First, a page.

The Mighty Watcher, and His Twofold Work
Preached at Providence Chapel, London,
July 11, 1847
"And it shall come to pass, that like as I have watched over them, to pluck up, and to break down, and to throw down, and to
destroy, and to afflict—so I will watch over them, to build, and to plant," says the Lord. Jeremiah 31:28
True religion—vital godliness, (the words with me are synonymous), has two sides to it. And by this mark it is distinguished from
all pretension, without actual possession.
If, for instance, we cast a glance at the profession of some, it is all upon the bright side of things. Constant, unwavering assurance,
continually triumphing in Christ, complete victory over doubt, fear, sin, and Satan—is the staple of their religion. And they would gladly
have you believe, that they are actually and experimentally before God what they profess to be before men. But when we come
with close and searching eye to watch the fruits, internal and external, that spring from this 'splendid profession', how little do they
correspond with the profession itself! Pride, covetousness, worldly-mindedness, levity, frivolity, a hard, contentious spirit, irreverence
in divine things, bitter and contemptuous speeches against God's tried and tempted family, intermingling with politics, and, in many
cases, love of strong drink, running heedlessly into debt, and general looseness of conduct—how often are these dark marks
stamped upon this bright profession of 'always triumphing in Christ!'
But again. We may cast a glance at others who are always upon the dark side; who never seem to rise beyond a knowledge of the
evils of their heart, and the power of temptation; who are continually falling into open sin, and seem to know nothing of faith in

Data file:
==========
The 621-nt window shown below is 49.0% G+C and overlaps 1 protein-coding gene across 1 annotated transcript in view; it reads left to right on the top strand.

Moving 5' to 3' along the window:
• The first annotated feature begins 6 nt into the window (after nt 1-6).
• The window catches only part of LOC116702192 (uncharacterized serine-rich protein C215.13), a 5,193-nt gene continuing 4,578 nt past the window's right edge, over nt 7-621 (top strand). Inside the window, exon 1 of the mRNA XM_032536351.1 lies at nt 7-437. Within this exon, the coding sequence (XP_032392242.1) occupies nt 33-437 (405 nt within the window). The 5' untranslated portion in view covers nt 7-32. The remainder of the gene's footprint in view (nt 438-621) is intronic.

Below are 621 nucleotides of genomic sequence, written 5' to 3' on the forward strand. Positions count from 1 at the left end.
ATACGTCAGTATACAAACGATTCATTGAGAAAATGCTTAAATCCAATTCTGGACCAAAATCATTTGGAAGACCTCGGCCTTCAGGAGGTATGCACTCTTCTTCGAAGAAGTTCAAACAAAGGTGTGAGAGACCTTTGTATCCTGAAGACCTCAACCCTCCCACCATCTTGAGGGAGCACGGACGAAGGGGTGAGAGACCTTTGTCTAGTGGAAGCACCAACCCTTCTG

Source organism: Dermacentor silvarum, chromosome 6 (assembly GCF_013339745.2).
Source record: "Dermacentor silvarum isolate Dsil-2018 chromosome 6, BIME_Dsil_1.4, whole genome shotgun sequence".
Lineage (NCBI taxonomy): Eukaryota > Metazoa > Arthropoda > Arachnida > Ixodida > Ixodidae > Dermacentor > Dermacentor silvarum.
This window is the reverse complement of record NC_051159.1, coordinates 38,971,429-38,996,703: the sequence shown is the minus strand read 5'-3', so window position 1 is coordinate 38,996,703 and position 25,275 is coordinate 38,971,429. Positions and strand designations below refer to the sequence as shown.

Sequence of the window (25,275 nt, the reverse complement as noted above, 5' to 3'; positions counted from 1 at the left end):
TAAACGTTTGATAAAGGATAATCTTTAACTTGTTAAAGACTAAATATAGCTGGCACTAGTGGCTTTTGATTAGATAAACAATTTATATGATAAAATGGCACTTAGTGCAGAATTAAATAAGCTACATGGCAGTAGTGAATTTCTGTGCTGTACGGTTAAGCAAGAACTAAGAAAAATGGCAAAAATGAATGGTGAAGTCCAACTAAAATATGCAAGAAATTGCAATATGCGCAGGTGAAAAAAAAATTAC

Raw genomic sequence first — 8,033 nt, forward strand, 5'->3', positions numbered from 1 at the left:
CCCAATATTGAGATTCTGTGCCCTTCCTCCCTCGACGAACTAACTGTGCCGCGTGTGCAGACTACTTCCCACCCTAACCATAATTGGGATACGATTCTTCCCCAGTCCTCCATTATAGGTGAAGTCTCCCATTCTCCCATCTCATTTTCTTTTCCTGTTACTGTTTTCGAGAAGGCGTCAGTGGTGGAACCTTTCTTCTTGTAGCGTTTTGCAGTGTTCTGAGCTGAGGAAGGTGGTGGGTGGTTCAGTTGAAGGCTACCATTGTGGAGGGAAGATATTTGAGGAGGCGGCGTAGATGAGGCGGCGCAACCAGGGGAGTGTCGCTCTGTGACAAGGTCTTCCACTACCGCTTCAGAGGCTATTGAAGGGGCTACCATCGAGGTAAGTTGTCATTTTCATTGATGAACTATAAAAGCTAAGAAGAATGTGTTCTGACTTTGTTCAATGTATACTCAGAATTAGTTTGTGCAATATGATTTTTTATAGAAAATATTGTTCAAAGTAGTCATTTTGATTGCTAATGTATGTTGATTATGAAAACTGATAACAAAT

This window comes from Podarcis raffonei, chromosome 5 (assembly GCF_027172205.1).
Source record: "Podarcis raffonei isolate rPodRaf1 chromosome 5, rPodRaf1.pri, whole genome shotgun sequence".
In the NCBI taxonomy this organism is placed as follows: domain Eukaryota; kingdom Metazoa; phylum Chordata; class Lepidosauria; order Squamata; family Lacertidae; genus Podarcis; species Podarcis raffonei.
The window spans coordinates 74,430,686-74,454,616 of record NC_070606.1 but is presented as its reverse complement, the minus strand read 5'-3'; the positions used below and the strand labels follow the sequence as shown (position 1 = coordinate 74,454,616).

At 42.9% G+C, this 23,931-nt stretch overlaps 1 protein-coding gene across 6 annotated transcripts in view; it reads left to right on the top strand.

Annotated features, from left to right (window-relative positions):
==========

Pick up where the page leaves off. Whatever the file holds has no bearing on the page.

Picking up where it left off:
Christ, of hope in his mercy, of love to his name, nor any deliverance from time to time by the hand of God from besetting lusts;
nor again, anything of sighs, cries, groans, holy mourning, godly sorrow, or self-loathing for their vileness and baseness. The staple
of their religion, as well as the warp and weft in the web of their conversation, is man's fallen condition by nature, and his
helplessness and weakness; and yet this seems more expressed than felt, as sin never appears their grief and burden. Thus of these
two classes in the religious world, one is all upon the malady, the other all upon the remedy; both hold truth doctrinally, but each
only a part of truth; and the work of the Spirit upon the heart seems to both alike unknown.
From these two extremes, true religion, vital godliness, is distinguished by having two sides, and these as intimately and closely
connected as the mortice and the tenon. It is not all light, it is not all darkness—it is not all faith, it is not all unbelief—it is not all joy,
it is not all sorrow—it is not all life and holiness, it is not all death and devilism. And I think, if God enables us to see the mind of the
Spirit in the words before us, we shall discover something of these two sides in our text; and then it will be found not a dream of
the brain, not a fiction of mine or of any other man's imagination, not a crafty substitution of mere natural feelings and nervous
impressions for the work of the Holy Spirit upon the heart—in a word, not "a cunningly devised fable," but a spiritual reality, and one
which God himself has stamped with his own divine testimony.
Two things we may observe, then, in the words before us. First, the watching of God to pull down; and secondly, the watching of
God to build up. And these two things, corresponding to the two clauses of our text, I shall, as the Lord may give strength, wisdom,
and utterance, endeavor to set before you this evening.
I. The watching of God to PULL DOWN. "And it shall come to pass, that like as I have WATCHED over them, to pluck up, and to break
down, and to throw down, and to destroy, and to afflict." Every expression here demands a separate examination. Gods word
cannot be lightly passed over. Every syllable dictated by the Holy Spirit is pregnant with instruction—and if we cannot dig deep into
this mine of spiritual and experimental truth, the fault is not in the mine, but i